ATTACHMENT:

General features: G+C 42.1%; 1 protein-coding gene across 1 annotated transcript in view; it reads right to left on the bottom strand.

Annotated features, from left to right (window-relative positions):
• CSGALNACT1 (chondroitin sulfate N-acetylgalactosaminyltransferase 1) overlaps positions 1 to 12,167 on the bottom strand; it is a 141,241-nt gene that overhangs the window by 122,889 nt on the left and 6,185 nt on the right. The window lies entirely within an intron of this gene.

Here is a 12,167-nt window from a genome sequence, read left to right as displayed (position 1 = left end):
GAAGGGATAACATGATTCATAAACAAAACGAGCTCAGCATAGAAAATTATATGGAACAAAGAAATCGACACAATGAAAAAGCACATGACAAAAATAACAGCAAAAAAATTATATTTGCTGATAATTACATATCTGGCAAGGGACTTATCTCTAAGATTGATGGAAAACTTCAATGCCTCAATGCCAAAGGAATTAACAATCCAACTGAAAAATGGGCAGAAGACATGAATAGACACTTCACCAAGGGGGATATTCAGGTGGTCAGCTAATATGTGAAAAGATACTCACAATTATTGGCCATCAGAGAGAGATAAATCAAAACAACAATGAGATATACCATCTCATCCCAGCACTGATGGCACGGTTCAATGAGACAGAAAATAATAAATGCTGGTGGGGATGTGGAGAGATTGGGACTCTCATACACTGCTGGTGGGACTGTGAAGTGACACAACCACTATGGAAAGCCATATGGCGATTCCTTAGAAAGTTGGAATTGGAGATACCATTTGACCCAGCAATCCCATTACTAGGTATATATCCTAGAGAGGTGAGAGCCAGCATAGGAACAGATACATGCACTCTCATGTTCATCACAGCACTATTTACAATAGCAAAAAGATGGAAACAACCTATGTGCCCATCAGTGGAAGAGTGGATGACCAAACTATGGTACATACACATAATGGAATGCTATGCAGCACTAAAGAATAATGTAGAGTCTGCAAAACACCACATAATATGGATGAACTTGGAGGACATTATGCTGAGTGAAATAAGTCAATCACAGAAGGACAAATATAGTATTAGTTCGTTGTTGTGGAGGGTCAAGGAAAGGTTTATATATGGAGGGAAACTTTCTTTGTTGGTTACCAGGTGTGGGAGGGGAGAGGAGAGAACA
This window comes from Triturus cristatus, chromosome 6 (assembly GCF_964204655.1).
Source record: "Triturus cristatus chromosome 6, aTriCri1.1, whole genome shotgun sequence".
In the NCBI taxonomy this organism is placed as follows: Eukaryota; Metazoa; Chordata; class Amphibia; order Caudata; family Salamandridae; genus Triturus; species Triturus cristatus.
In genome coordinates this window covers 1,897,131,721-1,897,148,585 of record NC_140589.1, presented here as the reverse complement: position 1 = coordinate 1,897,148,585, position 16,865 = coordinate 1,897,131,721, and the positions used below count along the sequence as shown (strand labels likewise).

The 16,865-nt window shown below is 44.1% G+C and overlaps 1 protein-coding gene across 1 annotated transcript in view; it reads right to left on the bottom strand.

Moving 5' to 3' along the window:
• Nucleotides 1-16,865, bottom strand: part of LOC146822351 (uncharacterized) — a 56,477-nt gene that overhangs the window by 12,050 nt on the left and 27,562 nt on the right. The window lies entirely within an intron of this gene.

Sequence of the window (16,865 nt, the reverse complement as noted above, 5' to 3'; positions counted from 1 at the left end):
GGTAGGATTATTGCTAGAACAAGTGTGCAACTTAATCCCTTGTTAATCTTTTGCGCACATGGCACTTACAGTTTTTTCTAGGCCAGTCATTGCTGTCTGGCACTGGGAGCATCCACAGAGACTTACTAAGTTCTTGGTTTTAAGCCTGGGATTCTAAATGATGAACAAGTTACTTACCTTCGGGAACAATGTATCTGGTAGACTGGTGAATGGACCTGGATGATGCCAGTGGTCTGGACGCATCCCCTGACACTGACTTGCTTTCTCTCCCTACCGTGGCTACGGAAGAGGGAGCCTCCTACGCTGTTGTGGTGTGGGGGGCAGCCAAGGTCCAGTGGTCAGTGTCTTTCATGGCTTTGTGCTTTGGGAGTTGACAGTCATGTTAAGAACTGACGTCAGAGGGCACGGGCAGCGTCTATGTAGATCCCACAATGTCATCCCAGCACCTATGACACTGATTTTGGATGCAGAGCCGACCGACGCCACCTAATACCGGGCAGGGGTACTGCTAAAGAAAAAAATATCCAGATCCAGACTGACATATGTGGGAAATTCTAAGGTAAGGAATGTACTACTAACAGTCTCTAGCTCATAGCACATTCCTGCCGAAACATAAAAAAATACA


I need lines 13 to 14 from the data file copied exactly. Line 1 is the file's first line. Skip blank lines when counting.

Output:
Sequence of the window (16,865 nt, the reverse complement as noted above, 5' to 3'; positions counted from 1 at the left end):
GGTAGGATTATTGCTAGAACAAGTGTGCAACTTAATCCCTTGTTAATCTTTTGCGCACATGGCACTTACAGTTTTTTCTAGGCCAGTCATTGCTGTCTGGCACTGGGAGCATCCACAGAGACTTACTAAGTTCTTGGTTTTAAGCCTGGGATTCTAAATGATGAACAAGTTACTTACCTTCGGGAACAATGTATCTGGTAGACTGGTGAATGGACCTGGATGATGCCAGTGGTCTGGACGCATCCCCTGACACTGACTTGCTTTCTCTCCCTACCGTGGCTACGGAAGAGGGAGCCTCCTACGCTGTTGTGGTGTGGGGGGCAGCCAAGGTCCAGTGGTCAGTGTCTTTCATGGCTTTGTGCTTTGGGAGTTGACAGTCATGTTAAGAACTGACGTCAGAGGGCACGGGCAGCGTCTATGTAGATCCCACAATGTCATCCCAGCACCTATGACACTGATTTTGGATGCAGAGCCGACCGACGCCACCTAATACCGGGCAGGGGTACTGCTAAAGAAAAAAATATCCAGATCCAGACTGACATATGTGGGAAATTCTAAGGTAAGGAATGTACTACTAACAGTCTCTAGCTCATAGCACATTCCTGCCGAAACATAAAAAAATACA